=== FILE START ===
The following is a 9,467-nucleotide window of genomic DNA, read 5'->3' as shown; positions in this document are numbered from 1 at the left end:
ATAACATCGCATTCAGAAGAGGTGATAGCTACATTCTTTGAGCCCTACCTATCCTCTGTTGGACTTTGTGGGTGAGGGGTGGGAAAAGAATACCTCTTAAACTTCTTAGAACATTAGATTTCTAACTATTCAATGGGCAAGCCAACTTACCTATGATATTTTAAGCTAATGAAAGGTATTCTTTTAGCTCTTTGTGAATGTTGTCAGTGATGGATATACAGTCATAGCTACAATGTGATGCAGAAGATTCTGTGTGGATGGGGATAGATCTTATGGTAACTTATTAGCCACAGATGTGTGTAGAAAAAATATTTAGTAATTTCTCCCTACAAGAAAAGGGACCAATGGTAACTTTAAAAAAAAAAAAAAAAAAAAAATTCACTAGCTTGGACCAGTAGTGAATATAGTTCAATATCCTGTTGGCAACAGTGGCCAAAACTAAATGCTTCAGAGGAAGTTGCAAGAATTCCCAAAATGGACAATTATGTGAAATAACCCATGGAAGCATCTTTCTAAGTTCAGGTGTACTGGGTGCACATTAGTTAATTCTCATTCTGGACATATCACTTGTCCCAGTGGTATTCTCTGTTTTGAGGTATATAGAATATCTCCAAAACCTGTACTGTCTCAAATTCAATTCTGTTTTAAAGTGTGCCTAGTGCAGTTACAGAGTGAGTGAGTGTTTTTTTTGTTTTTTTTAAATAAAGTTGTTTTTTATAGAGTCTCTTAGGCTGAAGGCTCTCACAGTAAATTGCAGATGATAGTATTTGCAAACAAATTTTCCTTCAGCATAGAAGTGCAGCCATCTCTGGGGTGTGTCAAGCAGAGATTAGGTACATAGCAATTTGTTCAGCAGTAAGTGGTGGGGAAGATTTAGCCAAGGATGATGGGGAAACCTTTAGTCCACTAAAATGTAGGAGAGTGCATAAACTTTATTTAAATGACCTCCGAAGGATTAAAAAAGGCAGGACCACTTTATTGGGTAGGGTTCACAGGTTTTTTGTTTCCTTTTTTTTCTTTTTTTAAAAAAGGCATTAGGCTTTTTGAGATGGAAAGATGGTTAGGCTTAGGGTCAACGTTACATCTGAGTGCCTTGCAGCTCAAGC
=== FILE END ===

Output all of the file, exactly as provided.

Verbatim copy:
The following is a 9,467-nucleotide window of genomic DNA, read 5'->3' as shown; positions in this document are numbered from 1 at the left end:
ATAACATCGCATTCAGAAGAGGTGATAGCTACATTCTTTGAGCCCTACCTATCCTCTGTTGGACTTTGTGGGTGAGGGGTGGGAAAAGAATACCTCTTAAACTTCTTAGAACATTAGATTTCTAACTATTCAATGGGCAAGCCAACTTACCTATGATATTTTAAGCTAATGAAAGGTATTCTTTTAGCTCTTTGTGAATGTTGTCAGTGATGGATATACAGTCATAGCTACAATGTGATGCAGAAGATTCTGTGTGGATGGGGATAGATCTTATGGTAACTTATTAGCCACAGATGTGTGTAGAAAAAATATTTAGTAATTTCTCCCTACAAGAAAAGGGACCAATGGTAACTTTAAAAAAAAAAAAAAAAAAAAAATTCACTAGCTTGGACCAGTAGTGAATATAGTTCAATATCCTGTTGGCAACAGTGGCCAAAACTAAATGCTTCAGAGGAAGTTGCAAGAATTCCCAAAATGGACAATTATGTGAAATAACCCATGGAAGCATCTTTCTAAGTTCAGGTGTACTGGGTGCACATTAGTTAATTCTCATTCTGGACATATCACTTGTCCCAGTGGTATTCTCTGTTTTGAGGTATATAGAATATCTCCAAAACCTGTACTGTCTCAAATTCAATTCTGTTTTAAAGTGTGCCTAGTGCAGTTACAGAGTGAGTGAGTGTTTTTTTTGTTTTTTTTAAATAAAGTTGTTTTTTATAGAGTCTCTTAGGCTGAAGGCTCTCACAGTAAATTGCAGATGATAGTATTTGCAAACAAATTTTCCTTCAGCATAGAAGTGCAGCCATCTCTGGGGTGTGTCAAGCAGAGATTAGGTACATAGCAATTTGTTCAGCAGTAAGTGGTGGGGAAGATTTAGCCAAGGATGATGGGGAAACCTTTAGTCCACTAAAATGTAGGAGAGTGCATAAACTTTATTTAAATGACCTCCGAAGGATTAAAAAAGGCAGGACCACTTTATTGGGTAGGGTTCACAGGTTTTTTGTTTCCTTTTTTTTCTTTTTTTAAAAAAGGCATTAGGCTTTTTGAGATGGAAAGATGGTTAGGCTTAGGGTCAACGTTACATCTGAGTGCCTTGCAGCTCAAGC